Is tamil cinema ready for a 22 Female Kottayam?, 22 Female Kottayam


22 Female Kottayam
Written by Abhilash Kumar and Shyam Pushkaran and Directed by Aashiq Abu
Language - Malayalam
Year - 2012
Rape revenge story

There are films that leave us as we are watching them and there are films that stay with us for a couple of hours after we leave the hall and still there are films that cast a huge spell and draw us completely into their world and fail to leave their grip on us for a long long time. 22 Female Kottayam in Malayalam directed by Aashiq Abu falls under the last category.

22FK is about a young nurse Tessa K Abraham (Rima Kallingal) aged 22 from Kottayam who is working in a Bangalore hospital but has her aspirations to go to Canada to pursue her career. She is being helped by Visa consultant Cyril (Fahaad Faasil) with whom she falls in love. When things go seemingly in the right direction, there comes a cruel blow in the form of Hegde (Prathap Pothan), Cyril’s boss, who brutally rapes Tessa.

From this point onwards, it is almost like death knell for the young woman who becomes a victim of larger scheme of things, gets manipulated for drug possession and lands in jail. It is more than a shock for Tessa when she realizes who is behind her framing. 22FK is about how she handles her life after this and avenges her detractors.

Director Aashiq Abu tells his story with an authority and style that keeps you engaged till the end credits. Tarantino’s influence on the director is palpable in quite a few scenes. Aashiq does not give a cushioning time for two events at the extreme ends of spectrum to happen and the transition is too sharp and steep that you are jolted thoroughly.

Hegde casually enters Tessa’s house with an information about Cyril’s whereabouts and as bluntly as that bombards her (and the audience too) with a ‘Can I have sex with you’. When did you last see such spiky, mood change without an iota of caution or preparedness? In a similar span, when Cyril and Tessa are relaxing after a drive, she abruptly tells him without any prologue that she is not a virgin. There is no indication that it is going to come to us. One would have to really rake up one’s brains if such honest abrupt candor was witnessed anywhere in our films.   

The initial half of the film is like a beautiful romantic poetry that shows the gradual blooming of love between Tessa and Cyril. For all those romantics, the film during this part is such a soft caress, an enjoyable one at that. Their romance happens slowly and steadily with the exchange of texts with Bangalore lights and soft music as company. The scene that actually acts as the catalyst to their romance is the one at the hotel where Tessa drinks with Cyril.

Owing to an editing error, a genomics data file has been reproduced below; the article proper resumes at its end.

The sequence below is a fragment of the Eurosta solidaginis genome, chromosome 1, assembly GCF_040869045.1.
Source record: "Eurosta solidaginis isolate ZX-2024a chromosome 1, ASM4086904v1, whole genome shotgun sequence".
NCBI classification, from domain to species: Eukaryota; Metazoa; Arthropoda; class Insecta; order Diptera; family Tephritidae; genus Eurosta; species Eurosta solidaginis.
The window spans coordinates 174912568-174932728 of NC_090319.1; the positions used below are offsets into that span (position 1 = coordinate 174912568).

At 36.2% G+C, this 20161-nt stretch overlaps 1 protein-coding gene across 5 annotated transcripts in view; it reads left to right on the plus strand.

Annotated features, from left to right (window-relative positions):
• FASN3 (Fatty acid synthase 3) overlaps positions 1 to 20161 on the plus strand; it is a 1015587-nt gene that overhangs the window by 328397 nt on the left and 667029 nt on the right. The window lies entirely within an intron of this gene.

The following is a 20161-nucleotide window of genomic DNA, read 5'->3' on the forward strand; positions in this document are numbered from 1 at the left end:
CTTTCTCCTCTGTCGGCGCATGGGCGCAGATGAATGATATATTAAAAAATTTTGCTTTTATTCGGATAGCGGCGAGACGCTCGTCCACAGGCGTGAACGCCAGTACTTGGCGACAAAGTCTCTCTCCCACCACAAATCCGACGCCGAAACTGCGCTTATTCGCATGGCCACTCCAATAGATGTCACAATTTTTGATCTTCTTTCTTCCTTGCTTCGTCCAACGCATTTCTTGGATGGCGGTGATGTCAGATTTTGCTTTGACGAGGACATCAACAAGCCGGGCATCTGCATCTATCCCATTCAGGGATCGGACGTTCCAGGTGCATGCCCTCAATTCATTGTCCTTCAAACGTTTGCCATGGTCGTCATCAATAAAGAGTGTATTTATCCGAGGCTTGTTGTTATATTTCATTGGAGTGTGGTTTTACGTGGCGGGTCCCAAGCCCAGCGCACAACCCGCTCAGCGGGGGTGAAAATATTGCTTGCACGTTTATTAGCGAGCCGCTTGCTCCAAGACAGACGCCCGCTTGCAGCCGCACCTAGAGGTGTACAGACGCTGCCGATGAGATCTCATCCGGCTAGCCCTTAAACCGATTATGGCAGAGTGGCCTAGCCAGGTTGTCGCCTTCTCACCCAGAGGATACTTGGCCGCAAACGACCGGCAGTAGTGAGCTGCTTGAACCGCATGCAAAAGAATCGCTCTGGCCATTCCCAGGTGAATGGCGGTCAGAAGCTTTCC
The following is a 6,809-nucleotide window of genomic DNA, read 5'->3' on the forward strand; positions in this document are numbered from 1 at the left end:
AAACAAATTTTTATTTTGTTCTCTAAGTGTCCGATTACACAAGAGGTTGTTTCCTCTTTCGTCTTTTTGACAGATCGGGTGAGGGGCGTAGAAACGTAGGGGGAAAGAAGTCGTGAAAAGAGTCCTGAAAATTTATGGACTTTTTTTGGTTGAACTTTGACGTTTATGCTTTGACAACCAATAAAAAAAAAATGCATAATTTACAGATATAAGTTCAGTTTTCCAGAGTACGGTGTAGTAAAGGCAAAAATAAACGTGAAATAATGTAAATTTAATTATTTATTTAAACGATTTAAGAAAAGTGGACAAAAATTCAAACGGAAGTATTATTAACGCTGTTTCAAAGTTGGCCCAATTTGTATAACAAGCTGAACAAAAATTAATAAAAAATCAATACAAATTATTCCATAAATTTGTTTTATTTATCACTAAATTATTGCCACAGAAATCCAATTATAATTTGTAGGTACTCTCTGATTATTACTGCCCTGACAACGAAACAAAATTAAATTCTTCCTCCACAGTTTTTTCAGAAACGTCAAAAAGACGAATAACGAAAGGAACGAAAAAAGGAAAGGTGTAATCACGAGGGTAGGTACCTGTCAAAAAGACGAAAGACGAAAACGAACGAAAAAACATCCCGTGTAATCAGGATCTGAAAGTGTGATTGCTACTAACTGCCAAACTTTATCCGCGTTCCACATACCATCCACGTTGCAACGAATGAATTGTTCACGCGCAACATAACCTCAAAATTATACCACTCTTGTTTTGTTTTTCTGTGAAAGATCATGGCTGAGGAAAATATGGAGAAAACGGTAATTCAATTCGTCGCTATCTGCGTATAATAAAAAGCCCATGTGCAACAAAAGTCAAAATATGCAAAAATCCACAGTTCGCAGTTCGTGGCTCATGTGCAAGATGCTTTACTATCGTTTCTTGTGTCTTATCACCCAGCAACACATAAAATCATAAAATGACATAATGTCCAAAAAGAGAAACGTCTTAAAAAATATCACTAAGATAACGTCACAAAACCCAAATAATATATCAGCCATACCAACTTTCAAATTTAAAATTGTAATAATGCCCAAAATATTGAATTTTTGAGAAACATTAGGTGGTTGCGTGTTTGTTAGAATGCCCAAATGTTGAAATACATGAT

This scene apart from triggering their love is also totally devoid of the hypocrisies we generally associate our films with. When Cyril asks Tessa if she drinks, she uninhibitedly replies that she is after all a Christian from Kottayam who is accustomed to having a drink cabinet next to dining table. For audience who is used to seeing women on screen, being portrayed as the epitome of all things virtuous, this one was a fresh breather. There are no moral judgments passed! A couple is having a good evening and that’s all about it.

The strength of Tessa is demonstrated immediately after this scene when she single handedly drops the much sloshed Cyril at his house late in the night in an auto. Please bear in mind that Tessa has also had equal rounds but still continues to be somber enough!

Although live-in relationships are not something that would evoke surprise in urban milieu, our films are yet to showcase them in a non-judgmental form. But 22FK does it very casually, very aesthetically. 

One cannot brand 22FK as sexist because not all the men in the film are bad and cruel. There is this old man Ravi as Tessa’s patient in the hospital who shares a very endearing bonhomie with her. He is incessantly but harmlessly wooing Tessa with his share of property that is ready to be bequeathed to her. It is certainly one of those cute moments when he closes his eyes with his hands with a child like glee, when Tessa is busy texting Cyril. Certainly an adorable moment!

It is also interesting to note that a hero like Fahaad Faasil has agreed to play the role of Cyril that has a clear dark shade and also one which is second in importance to the heroine. That said Fahaad definitely holds his fort in the film.

Of course, there are a few foibles that Aashiq could have avoided. Even though the film is well made, it has quite a few western inspirations. The jail segments are reminders of Sidney Sheldon’s ‘If tomorrow comes’. And if the revenge had been done on a more intelligent scale, it would have clearly fallen in line with the earlier tonality of the film. For instance, using a snake to kill someone appears a tad archaic. There could have been smarter ways. And for any crime to go undetected, leaving a negligible trail or no trail is the key word. But Tessa leaves a long trail especially in killing Hegde. This could have been taken care of.

And when somebody is convicted of offences pertaining to possession of narcotics, leaving a country and that too within a short span is something unrealistic. However, looking at 22FK in a broader sense, these shortfalls can be brushed aside.   

Women-centric films are not new to our celluloid although the number may not be high due to economics involved. All the same, such films definitely deserve a deafening applause! And thank you Aashiq Abu for giving us a well made film with a bold plot with a woman helming the affairs and that too showcasing the woman more for her inner reserve than for her outer skin!

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